Greek Fortifications of Capo Soprano in Gela
The Greek Fortifications of Caposoprano in Gela , also known as Mura Timoleontee , also given the excellent state of conservation, represent one of the most exceptional testimonies of military architecture ancient .
They were discovered following excavations carried out in 1948-54 which freed from high sand dunes a long stretch of the fortifications that circled the hill and included the entire Greek city in the period of maximum expansion.
The fortification system developed for kilometers around the city of Gela, one of the largest Greek colonies in Sicily, founded in 689 - 688 BC. by settlers from Rhodes and Crete. They were built after 339 BC, following the recolonization and renewal of the city under the power of Timoleonte.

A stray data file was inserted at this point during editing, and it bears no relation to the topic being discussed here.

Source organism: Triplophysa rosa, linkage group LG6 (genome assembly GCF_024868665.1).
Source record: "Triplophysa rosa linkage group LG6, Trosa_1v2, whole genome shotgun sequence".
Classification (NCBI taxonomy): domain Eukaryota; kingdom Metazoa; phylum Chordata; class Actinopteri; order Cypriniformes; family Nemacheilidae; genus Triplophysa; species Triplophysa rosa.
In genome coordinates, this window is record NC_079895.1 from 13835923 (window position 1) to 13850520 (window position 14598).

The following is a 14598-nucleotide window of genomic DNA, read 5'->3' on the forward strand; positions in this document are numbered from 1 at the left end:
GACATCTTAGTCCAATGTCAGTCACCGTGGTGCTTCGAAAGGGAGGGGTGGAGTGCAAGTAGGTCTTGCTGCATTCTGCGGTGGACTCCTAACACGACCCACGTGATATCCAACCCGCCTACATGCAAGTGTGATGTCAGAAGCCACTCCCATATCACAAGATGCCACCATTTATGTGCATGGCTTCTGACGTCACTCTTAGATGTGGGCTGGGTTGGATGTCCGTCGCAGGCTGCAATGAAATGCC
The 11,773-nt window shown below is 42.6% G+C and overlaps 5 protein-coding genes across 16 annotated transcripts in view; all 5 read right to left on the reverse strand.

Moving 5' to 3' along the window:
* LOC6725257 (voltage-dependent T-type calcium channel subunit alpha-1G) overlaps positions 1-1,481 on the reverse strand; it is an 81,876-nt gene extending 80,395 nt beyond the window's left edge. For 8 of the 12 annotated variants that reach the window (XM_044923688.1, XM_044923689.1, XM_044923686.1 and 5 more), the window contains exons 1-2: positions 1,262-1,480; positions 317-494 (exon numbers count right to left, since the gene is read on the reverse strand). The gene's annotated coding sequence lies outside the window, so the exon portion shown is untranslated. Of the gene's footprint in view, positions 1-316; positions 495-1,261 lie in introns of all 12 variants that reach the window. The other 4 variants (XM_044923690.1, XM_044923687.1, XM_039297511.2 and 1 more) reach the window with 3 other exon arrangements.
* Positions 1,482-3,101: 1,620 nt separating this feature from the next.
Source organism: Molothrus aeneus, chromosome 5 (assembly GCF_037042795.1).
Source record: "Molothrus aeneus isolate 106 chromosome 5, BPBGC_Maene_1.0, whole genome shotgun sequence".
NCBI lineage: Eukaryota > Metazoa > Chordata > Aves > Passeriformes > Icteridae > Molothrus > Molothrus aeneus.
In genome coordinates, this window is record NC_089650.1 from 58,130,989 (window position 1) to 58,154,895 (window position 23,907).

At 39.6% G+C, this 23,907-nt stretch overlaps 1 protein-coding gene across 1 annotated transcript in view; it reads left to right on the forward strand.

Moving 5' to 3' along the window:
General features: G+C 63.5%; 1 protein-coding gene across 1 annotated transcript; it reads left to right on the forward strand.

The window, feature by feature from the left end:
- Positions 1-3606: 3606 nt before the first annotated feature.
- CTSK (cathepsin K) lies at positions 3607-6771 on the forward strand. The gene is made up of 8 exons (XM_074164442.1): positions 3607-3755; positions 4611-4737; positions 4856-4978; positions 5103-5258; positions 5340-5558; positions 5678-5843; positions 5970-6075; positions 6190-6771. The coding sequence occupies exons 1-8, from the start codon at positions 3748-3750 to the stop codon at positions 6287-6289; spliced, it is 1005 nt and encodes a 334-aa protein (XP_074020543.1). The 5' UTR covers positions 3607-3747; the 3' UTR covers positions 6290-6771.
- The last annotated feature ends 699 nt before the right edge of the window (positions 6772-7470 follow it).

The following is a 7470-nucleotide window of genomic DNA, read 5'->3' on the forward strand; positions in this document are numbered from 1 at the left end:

The stretch of walls extends for a length of 300 meters and reaches a height, in some sections, of 13 meters. The wall is made up of sandstone blocks in the lower part, of raw bricks in the upper part. The presence of delicate clay bricks dried in the sun, which came to us because they were preserved by the sand and today protected by crystal plates, give this monument a unique value.